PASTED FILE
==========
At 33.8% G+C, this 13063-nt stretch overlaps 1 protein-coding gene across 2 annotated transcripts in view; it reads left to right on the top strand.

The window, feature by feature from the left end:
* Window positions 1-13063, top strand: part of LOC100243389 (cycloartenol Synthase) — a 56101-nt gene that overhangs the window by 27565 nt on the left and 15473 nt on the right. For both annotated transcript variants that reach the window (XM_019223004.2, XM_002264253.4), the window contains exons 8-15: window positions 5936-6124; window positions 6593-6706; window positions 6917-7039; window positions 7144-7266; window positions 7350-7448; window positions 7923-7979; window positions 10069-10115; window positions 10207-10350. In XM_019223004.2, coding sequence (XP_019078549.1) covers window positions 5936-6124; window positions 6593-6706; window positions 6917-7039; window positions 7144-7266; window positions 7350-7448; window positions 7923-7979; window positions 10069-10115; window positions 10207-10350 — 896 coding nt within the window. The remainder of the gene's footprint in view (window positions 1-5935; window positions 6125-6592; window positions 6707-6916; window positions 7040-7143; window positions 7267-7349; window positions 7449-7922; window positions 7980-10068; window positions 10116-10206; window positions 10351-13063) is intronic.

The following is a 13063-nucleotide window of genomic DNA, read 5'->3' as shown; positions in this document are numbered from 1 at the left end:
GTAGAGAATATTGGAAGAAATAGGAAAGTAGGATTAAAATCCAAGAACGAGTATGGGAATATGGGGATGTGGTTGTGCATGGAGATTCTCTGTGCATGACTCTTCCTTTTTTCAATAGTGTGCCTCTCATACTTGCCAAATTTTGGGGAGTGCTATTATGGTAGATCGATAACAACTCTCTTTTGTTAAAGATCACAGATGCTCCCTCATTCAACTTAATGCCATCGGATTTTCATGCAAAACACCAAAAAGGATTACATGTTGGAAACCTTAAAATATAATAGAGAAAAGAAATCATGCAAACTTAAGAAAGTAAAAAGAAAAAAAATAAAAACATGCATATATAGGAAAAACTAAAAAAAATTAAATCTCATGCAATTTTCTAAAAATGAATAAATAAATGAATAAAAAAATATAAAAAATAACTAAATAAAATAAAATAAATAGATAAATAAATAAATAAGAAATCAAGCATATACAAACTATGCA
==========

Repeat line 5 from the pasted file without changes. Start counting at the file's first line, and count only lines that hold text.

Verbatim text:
GTAGAGAATATTGGAAGAAATAGGAAAGTAGGATTAAAATCCAAGAACGAGTATGGGAATATGGGGATGTGGTTGTGCATGGAGATTCTCTGTGCATGACTCTTCCTTTTTTCAATAGTGTGCCTCTCATACTTGCCAAATTTTGGGGAGTGCTATTATGGTAGATCGATAACAACTCTCTTTTGTTAAAGATCACAGATGCTCCCTCATTCAACTTAATGCCATCGGATTTTCATGCAAAACACCAAAAAGGATTACATGTTGGAAACCTTAAAATATAATAGAGAAAAGAAATCATGCAAACTTAAGAAAGTAAAAAGAAAAAAAATAAAAACATGCATATATAGGAAAAACTAAAAAAAATTAAATCTCATGCAATTTTCTAAAAATGAATAAATAAATGAATAAAAAAATATAAAAAATAACTAAATAAAATAAAATAAATAGATAAATAAATAAATAAGAAATCAAGCATATACAAACTATGCA